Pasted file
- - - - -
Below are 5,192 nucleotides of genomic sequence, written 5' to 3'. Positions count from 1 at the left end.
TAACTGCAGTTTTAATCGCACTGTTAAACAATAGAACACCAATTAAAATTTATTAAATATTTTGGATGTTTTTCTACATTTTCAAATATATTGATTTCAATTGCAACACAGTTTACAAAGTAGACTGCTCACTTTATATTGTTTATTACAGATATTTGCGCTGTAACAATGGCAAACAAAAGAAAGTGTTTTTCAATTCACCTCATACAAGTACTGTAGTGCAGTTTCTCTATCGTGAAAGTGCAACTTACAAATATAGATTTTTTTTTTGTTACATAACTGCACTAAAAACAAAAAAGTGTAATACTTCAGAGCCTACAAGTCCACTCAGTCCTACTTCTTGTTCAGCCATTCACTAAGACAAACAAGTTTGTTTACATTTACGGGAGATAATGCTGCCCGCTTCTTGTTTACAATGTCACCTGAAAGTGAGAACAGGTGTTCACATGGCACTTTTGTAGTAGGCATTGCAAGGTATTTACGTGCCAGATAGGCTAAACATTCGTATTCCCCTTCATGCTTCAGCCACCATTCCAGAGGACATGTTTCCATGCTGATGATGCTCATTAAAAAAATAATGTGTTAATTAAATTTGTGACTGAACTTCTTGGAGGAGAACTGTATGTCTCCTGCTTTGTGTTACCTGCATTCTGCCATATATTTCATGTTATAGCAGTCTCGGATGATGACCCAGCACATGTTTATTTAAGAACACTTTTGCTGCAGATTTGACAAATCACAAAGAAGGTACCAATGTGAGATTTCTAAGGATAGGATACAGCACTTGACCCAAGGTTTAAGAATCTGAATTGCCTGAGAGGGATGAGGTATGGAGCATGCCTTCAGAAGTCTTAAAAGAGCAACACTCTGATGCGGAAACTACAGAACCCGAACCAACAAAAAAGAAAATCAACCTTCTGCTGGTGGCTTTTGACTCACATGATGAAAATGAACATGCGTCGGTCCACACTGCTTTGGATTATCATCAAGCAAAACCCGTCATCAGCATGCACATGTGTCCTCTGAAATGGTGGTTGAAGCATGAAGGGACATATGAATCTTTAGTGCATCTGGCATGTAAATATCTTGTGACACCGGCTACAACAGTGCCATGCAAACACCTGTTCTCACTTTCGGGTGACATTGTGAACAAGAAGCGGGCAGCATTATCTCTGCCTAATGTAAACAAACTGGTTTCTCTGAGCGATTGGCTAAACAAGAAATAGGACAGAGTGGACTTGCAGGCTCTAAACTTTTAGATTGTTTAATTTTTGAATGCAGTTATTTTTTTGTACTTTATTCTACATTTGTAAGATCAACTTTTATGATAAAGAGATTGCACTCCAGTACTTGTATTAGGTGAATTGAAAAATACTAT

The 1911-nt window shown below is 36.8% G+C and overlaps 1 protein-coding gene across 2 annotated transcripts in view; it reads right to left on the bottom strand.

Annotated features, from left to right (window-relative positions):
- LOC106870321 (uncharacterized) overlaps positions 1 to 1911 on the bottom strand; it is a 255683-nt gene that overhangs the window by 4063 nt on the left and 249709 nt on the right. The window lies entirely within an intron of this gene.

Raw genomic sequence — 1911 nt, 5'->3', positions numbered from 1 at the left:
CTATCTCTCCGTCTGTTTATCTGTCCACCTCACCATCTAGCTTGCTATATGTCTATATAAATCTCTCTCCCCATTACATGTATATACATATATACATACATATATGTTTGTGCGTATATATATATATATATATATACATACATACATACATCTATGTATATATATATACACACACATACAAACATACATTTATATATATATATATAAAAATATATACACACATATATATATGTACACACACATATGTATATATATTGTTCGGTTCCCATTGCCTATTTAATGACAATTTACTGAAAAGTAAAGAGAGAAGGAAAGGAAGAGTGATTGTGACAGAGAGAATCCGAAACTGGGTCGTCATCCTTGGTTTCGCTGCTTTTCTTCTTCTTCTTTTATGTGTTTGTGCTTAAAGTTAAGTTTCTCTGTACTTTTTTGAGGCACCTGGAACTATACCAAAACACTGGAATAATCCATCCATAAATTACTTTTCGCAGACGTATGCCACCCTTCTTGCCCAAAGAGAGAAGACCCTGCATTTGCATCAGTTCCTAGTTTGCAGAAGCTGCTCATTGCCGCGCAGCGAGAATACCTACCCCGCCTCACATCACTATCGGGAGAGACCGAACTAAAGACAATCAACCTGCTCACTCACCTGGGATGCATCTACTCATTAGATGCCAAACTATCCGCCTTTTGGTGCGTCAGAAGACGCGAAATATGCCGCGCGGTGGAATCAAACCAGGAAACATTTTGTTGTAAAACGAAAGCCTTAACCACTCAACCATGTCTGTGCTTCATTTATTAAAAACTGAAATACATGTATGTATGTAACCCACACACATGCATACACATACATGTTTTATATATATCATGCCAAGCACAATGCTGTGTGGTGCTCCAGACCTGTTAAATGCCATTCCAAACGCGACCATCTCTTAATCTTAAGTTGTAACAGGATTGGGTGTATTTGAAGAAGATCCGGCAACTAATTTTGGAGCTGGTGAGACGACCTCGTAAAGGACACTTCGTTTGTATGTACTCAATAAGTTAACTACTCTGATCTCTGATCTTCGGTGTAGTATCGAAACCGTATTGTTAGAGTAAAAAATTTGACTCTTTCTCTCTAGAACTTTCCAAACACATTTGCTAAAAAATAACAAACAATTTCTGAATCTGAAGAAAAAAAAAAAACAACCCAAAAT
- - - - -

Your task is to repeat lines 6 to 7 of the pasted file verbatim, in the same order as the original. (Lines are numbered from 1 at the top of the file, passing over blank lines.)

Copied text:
Raw genomic sequence — 1911 nt, 5'->3', positions numbered from 1 at the left:
CTATCTCTCCGTCTGTTTATCTGTCCACCTCACCATCTAGCTTGCTATATGTCTATATAAATCTCTCTCCCCATTACATGTATATACATATATACATACATATATGTTTGTGCGTATATATATATATATATATATACATACATACATACATCTATGTATATATATATACACACACATACAAACATACATTTATATATATATATATAAAAATATATACACACATATATATATGTACACACACATATGTATATATATTGTTCGGTTCCCATTGCCTATTTAATGACAATTTACTGAAAAGTAAAGAGAGAAGGAAAGGAAGAGTGATTGTGACAGAGAGAATCCGAAACTGGGTCGTCATCCTTGGTTTCGCTGCTTTTCTTCTTCTTCTTTTATGTGTTTGTGCTTAAAGTTAAGTTTCTCTGTACTTTTTTGAGGCACCTGGAACTATACCAAAACACTGGAATAATCCATCCATAAATTACTTTTCGCAGACGTATGCCACCCTTCTTGCCCAAAGAGAGAAGACCCTGCATTTGCATCAGTTCCTAGTTTGCAGAAGCTGCTCATTGCCGCGCAGCGAGAATACCTACCCCGCCTCACATCACTATCGGGAGAGACCGAACTAAAGACAATCAACCTGCTCACTCACCTGGGATGCATCTACTCATTAGATGCCAAACTATCCGCCTTTTGGTGCGTCAGAAGACGCGAAATATGCCGCGCGGTGGAATCAAACCAGGAAACATTTTGTTGTAAAACGAAAGCCTTAACCACTCAACCATGTCTGTGCTTCATTTATTAAAAACTGAAATACATGTATGTATGTAACCCACACACATGCATACACATACATGTTTTATATATATCATGCCAAGCACAATGCTGTGTGGTGCTCCAGACCTGTTAAATGCCATTCCAAACGCGACCATCTCTTAATCTTAAGTTGTAACAGGATTGGGTGTATTTGAAGAAGATCCGGCAACTAATTTTGGAGCTGGTGAGACGACCTCGTAAAGGACACTTCGTTTGTATGTACTCAATAAGTTAACTACTCTGATCTCTGATCTTCGGTGTAGTATCGAAACCGTATTGTTAGAGTAAAAAATTTGACTCTTTCTCTCTAGAACTTTCCAAACACATTTGCTAAAAAATAACAAACAATTTCTGAATCTGAAGAAAAAAAAAAAACAACCCAAAAT